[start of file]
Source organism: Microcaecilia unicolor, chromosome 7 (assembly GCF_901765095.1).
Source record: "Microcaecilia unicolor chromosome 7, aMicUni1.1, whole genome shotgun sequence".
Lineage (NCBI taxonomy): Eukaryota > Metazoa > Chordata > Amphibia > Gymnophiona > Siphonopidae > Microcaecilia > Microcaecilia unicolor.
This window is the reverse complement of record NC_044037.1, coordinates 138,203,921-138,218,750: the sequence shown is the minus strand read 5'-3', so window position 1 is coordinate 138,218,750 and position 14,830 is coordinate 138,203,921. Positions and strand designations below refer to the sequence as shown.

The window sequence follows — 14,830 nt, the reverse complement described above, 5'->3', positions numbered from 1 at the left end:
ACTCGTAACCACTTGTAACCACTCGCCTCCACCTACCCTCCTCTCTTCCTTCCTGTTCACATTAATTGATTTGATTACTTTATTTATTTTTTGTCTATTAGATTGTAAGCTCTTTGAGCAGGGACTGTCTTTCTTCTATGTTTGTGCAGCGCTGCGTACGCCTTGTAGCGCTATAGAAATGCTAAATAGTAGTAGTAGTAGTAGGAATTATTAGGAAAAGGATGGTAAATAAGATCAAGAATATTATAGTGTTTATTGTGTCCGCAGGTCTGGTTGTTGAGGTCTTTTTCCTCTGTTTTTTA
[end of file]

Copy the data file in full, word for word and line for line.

Source organism: Microcaecilia unicolor, chromosome 7 (assembly GCF_901765095.1).
Source record: "Microcaecilia unicolor chromosome 7, aMicUni1.1, whole genome shotgun sequence".
Lineage (NCBI taxonomy): Eukaryota > Metazoa > Chordata > Amphibia > Gymnophiona > Siphonopidae > Microcaecilia > Microcaecilia unicolor.
This window is the reverse complement of record NC_044037.1, coordinates 138,203,921-138,218,750: the sequence shown is the minus strand read 5'-3', so window position 1 is coordinate 138,218,750 and position 14,830 is coordinate 138,203,921. Positions and strand designations below refer to the sequence as shown.

The window sequence follows — 14,830 nt, the reverse complement described above, 5'->3', positions numbered from 1 at the left end:
ACTCGTAACCACTTGTAACCACTCGCCTCCACCTACCCTCCTCTCTTCCTTCCTGTTCACATTAATTGATTTGATTACTTTATTTATTTTTTGTCTATTAGATTGTAAGCTCTTTGAGCAGGGACTGTCTTTCTTCTATGTTTGTGCAGCGCTGCGTACGCCTTGTAGCGCTATAGAAATGCTAAATAGTAGTAGTAGTAGTAGGAATTATTAGGAAAAGGATGGTAAATAAGATCAAGAATATTATAGTGTTTATTGTGTCCGCAGGTCTGGTTGTTGAGGTCTTTTTCCTCTGTTTTTTA